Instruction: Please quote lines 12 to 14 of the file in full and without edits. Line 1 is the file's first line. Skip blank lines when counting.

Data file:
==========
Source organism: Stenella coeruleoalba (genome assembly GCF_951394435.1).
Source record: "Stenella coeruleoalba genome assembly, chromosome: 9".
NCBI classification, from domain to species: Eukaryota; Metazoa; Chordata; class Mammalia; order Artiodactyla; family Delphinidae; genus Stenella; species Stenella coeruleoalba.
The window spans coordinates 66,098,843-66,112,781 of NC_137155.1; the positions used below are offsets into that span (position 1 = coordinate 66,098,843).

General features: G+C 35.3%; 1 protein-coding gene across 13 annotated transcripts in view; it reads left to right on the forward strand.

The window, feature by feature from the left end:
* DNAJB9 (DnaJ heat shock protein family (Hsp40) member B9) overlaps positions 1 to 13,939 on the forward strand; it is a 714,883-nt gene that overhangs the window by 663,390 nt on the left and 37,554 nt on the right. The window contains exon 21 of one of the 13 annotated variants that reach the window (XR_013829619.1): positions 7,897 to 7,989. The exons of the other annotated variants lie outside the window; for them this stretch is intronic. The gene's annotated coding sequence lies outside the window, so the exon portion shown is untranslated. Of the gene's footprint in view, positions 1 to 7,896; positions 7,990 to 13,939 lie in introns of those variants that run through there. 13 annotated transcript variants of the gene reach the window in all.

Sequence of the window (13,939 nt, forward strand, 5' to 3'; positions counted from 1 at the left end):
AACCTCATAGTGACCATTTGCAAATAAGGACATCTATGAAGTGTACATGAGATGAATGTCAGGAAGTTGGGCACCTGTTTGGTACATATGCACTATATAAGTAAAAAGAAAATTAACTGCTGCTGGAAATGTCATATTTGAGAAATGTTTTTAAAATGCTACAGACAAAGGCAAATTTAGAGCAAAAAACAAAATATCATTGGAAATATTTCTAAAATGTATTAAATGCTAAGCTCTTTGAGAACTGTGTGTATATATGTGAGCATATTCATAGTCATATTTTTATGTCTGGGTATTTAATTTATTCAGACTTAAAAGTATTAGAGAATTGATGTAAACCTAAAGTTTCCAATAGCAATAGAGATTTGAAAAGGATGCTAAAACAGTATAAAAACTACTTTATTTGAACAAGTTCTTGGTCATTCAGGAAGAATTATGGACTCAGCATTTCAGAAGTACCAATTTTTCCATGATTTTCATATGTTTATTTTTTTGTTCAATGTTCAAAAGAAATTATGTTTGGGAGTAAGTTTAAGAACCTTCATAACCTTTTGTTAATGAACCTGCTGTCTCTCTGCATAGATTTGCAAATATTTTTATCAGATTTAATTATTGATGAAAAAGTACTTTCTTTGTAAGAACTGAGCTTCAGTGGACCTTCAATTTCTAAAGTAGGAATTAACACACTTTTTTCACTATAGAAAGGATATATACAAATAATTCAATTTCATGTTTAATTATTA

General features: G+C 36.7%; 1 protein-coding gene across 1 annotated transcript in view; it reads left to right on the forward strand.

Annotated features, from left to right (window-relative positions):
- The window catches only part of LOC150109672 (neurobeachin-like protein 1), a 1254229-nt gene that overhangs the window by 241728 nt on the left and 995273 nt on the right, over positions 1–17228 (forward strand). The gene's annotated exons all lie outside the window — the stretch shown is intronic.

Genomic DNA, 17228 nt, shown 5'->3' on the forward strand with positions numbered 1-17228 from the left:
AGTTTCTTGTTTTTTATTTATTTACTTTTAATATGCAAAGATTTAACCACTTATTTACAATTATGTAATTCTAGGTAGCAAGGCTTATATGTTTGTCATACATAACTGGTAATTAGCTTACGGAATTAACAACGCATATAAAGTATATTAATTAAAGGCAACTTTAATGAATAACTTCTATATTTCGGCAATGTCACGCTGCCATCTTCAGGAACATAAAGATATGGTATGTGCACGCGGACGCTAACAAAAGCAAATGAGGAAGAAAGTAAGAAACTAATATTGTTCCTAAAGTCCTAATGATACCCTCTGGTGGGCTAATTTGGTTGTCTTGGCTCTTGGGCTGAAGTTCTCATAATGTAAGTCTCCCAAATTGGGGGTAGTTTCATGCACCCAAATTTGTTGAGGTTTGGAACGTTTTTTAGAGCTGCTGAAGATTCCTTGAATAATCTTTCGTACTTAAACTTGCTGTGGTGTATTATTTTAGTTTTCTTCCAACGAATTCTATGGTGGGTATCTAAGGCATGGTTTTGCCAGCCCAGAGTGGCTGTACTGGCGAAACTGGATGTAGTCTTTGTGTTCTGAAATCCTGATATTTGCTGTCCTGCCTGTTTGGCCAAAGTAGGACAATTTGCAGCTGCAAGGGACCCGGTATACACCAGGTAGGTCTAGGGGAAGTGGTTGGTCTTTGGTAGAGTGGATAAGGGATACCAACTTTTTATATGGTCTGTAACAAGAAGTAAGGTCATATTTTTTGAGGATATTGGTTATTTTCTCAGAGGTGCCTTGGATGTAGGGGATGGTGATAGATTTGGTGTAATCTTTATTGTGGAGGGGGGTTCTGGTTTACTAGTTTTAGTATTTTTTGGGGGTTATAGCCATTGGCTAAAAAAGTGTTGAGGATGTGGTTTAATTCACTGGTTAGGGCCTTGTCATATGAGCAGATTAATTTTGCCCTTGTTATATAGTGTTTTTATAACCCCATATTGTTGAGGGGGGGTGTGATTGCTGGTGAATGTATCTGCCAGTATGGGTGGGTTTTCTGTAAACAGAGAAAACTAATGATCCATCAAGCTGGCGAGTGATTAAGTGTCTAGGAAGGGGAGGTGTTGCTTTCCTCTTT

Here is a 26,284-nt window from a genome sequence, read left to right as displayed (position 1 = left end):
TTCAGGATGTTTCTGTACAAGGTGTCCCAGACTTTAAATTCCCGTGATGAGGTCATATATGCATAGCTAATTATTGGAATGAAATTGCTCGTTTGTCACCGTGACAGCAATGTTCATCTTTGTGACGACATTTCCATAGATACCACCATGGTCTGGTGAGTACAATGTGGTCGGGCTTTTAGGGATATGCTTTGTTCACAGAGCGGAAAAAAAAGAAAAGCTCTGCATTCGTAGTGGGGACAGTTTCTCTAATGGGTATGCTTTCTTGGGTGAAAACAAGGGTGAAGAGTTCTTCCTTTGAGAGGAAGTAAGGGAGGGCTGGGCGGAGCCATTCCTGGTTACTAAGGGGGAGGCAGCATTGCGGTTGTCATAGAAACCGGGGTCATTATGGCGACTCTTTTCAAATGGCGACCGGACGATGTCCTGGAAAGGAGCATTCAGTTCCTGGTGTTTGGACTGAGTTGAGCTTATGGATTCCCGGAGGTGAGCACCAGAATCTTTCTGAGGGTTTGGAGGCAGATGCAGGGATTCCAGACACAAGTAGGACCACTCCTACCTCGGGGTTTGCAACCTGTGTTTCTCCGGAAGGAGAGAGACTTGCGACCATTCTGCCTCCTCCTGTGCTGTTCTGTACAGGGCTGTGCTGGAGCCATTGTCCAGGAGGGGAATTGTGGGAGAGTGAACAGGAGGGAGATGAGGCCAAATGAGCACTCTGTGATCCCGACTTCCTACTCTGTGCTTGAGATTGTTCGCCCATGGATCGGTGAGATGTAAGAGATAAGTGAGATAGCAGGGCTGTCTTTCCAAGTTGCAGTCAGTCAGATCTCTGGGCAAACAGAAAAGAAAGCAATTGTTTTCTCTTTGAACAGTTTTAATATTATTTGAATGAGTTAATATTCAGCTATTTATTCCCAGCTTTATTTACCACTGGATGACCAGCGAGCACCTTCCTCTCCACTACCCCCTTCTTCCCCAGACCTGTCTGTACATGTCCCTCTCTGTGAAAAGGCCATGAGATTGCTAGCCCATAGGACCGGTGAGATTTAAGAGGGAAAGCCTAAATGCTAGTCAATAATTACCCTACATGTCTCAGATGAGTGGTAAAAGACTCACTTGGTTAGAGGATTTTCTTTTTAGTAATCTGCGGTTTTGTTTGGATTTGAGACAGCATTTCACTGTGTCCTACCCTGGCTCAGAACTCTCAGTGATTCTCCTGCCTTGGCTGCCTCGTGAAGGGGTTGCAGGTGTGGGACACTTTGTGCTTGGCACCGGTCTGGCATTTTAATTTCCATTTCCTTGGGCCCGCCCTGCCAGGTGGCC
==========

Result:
- The window catches only part of LOC150109672 (neurobeachin-like protein 1), a 1254229-nt gene that overhangs the window by 241728 nt on the left and 995273 nt on the right, over positions 1–17228 (forward strand). The gene's annotated exons all lie outside the window — the stretch shown is intronic.

Genomic DNA, 17228 nt, shown 5'->3' on the forward strand with positions numbered 1-17228 from the left:
AGTTTCTTGTTTTTTATTTATTTACTTTTAATATGCAAAGATTTAACCACTTATTTACAATTATGTAATTCTAGGTAGCAAGGCTTATATGTTTGTCATACATAACTGGTAATTAGCTTACGGAATTAACAACGCATATAAAGTATATTAATTAAAGGCAACTTTAATGAATAACTTCTATATTTCGGCAATGTCACGCTGCCATCTTCAGGAACATAAAGATATGGTATGTGCACGCGGACGCTAACAAAAGCAAATGAGGAAGAAAGTAAGAAACTAATATTGTTCCTAAAGTCCTAATGATACCCTCTGGTGGGCTAATTTGGTTGTCTTGGCTCTTGGGCTGAAGTTCTCATAATGTAAGTCTCCCAAATTGGGGGTAGTTTCATGCACCCAAATTTGTTGAGGTTTGGAACGTTTTTTAGAGCTGCTGAAGATTCCTTGAATAATCTTTCGTACTTAAACTTGCTGTGGTGTATTATTTTAGTTTTCTTCCAACGAATTCTATGGTGGGTATCTAAGGCATGGTTTTGCCAGCCCAGAGTGGCTGTACTGGCGAAACTGGATGTAGTCTTTGTGTTCTGAAATCCTGATATTTGCTGTCCTGCCTGTTTGGCCAAAGTAGGACAATTTGCAGCTGCAAGGGACCCGGTATACACCAGGTAGGTCTAGGGGAAGTGGTTGGTCTTTGGTAGAGTGGATAAGGGATACCAACTTTTTATATGGTCTGTAACAAGAAGTAAGGTCATATTTTTTGAGGATATTGGTTATTTTCTCAGAGGTGCCTTGGATGTAGGGGATGGTGATAGATTTGGTGTAATCTTTATTGTGGAGGGGGGTTCTGGTTTACTAGTTTTAGTATTTTTTGGGGGTTATAGCCATTGGCTAAAAAAGTGTTGAGGATGTGGTTTAATTCACTGGTTAGGGCCTTGTCATATGAGCAGATTAATTTTGCCCTTGTTATATAGTGTTTTTATAACCCCATATTGTTGAGGGGGGGTGTGATTGCTGGTGAATGTATCTGCCAGTATGGGTGGGTTTTCTGTAAACAGAGAAAACTAATGATCCATCAAGCTGGCGAGTGATTAAGTGTCTAGGAAGGGGAGGTGTTGCTTTCCTCTTT